You shall love the Lord your God with all your mind. To learn God’s word is your joy. To love the pure teaching of God’s word is to love God. The God you love with all your heart and with all your soul speaks to you in the Bible. He speaks in words. You shall love the Lord your God with all your mind. You want to know and to understand what God says to you. To love God with all your mind means that you look at everything in your life theologically. Yes, you must be a theologian! Theology is literally talking about God. To love the Lord your God with all your mind is to love theology, pure and sound theology, the law and the gospel, the mysteries of the faith, and to cherish God’s truth as more precious than all other knowledge in the world. You shall love the Lord your God with all your mind.
The second commandment is like the first because it, too, requires love. The love for God entails your whole heart, soul, and mind. You love God above all things. Your love for your neighbor is subordinate to your love for God. You love God first. You love neighbor second. You love God above everything else. You love your neighbor as yourself.
Consider the commandments. Honor your father and mother. Why? This is how you love them. You shall not murder. Why not? That’s not what love does. You shall not commit adultery. Why not? Love lives a chaste and decent life in word and deed. You shall not steal. Why not? You love your neighbor more than his property. You shall not bear false witness against your neighbor. Why not? You love him. You value his reputation as much as you value your own. Every one of the commandments teaches you how to love your neighbor as yourself. Whatever you want your neighbor to do for you is what you do for him. Love your neighbor as yourself.
You shall. God doesn’t suggest. He doesn’t advise. He commands. He doesn’t say you must. He says you shall. That’s stronger than you must. It means you really are going to do it. You shall. But you have not loved as God commands. How can his commandment, “You shall love the Lord your God with all your heart, with all your soul, and with all your mind” be fulfilled? You have not loved your neighbor as God commands. How can his commandment, “You shall love your neighbor as yourself” be fulfilled?
Look to Christ. Whose son is he? The Pharisees know their Bible well enough to say “The son of David.” Every child in school knew that! But they did not know that the Christ is also David’s Lord. They were more interested in justifying themselves by their manmade rules than they were in the promised Christ. They did not believe that the Christ was God. Just as Jesus had gone to the Bible to teach the law, he went to the Bible to teach the gospel. He said to them:
David was speaking in the Spirit. His words of Psalm 110 were inspired by the Holy Spirit. God says that the Christ is David’s Lord. If he is David’s Lord, he is our Lord. Lord means God. Jesus Christ is true man, born of David’s seed, and also true God, begotten of the Father from eternity.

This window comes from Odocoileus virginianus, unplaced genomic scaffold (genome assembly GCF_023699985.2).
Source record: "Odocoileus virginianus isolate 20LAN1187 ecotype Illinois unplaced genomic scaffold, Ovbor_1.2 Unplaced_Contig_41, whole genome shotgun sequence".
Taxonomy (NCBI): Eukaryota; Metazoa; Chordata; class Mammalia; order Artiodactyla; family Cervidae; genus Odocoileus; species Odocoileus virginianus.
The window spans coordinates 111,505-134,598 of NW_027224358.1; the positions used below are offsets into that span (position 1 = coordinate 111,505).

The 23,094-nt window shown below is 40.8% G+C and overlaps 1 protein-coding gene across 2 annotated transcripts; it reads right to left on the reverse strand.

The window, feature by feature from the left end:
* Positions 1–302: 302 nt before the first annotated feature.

God became a man. He fought for us. He died for us. He defeated all our enemies. He rose from the dead. He intercedes for us. Jesus quotes David’s psalm: “The LORD said to my Lord, ‘Sit at My right hand, till I make Your enemies Your footstool.’” Christ’s enemies are our enemies. These enemies lie under his feet. He is at the Father’s right hand. He has equal authority, equal dignity, and equal power with the Father. St. Paul writes in Romans 8:33-34,
Christ intercedes for God’s chosen people. He is at the right hand of God with all his enemies under his feet. Our sins, the devil’s power, and every evil that threatens us lies defeated under the feet of the crucified, risen, and ascended Lord Jesus Christ.
There is nothing more pathetic than a sinner trying to make himself into a saint. It’s like fighting a tar baby. The more you try, the dirtier you get. Those who try to make themselves righteous must pretend that God law of love doesn’t exist. They must replace God’s law of love with a list of rules that they can obey. But it doesn’t work. God’s law of love stands. You shall love God with all your heart, with all your soul, and with all your mind. You shall love your neighbor as yourself.
The law shows us we have failed to love as God requires. We see our sin in the light of God’s law. We suffer the pangs of a guilty conscience. We know that God has every right to require love from us and that we have failed the Lord, our God.
God speaks his gospel to us. It reveals pure grace. He shows us Jesus the Christ. God is our brother. On the cross where Jesus died for us, our sins were washed away by his blood. At the open tomb where Jesus rose from the dead, our resurrection to eternal life was gained. Even now, Jesus pleads for his Christians at the right hand of God, having defeated sin, death, and the devil.
When God speaks his gospel to our hearts so that we believe him; when he tells us that for Christ’s sake he forgives us all our sins and makes heaven our home; something happens inside of us. Love happens. The law told us to love but could not enable us to love. The gospel of God’s love for us does. We can love God and our neighbor because God has first loved us.
Rolf D. Preus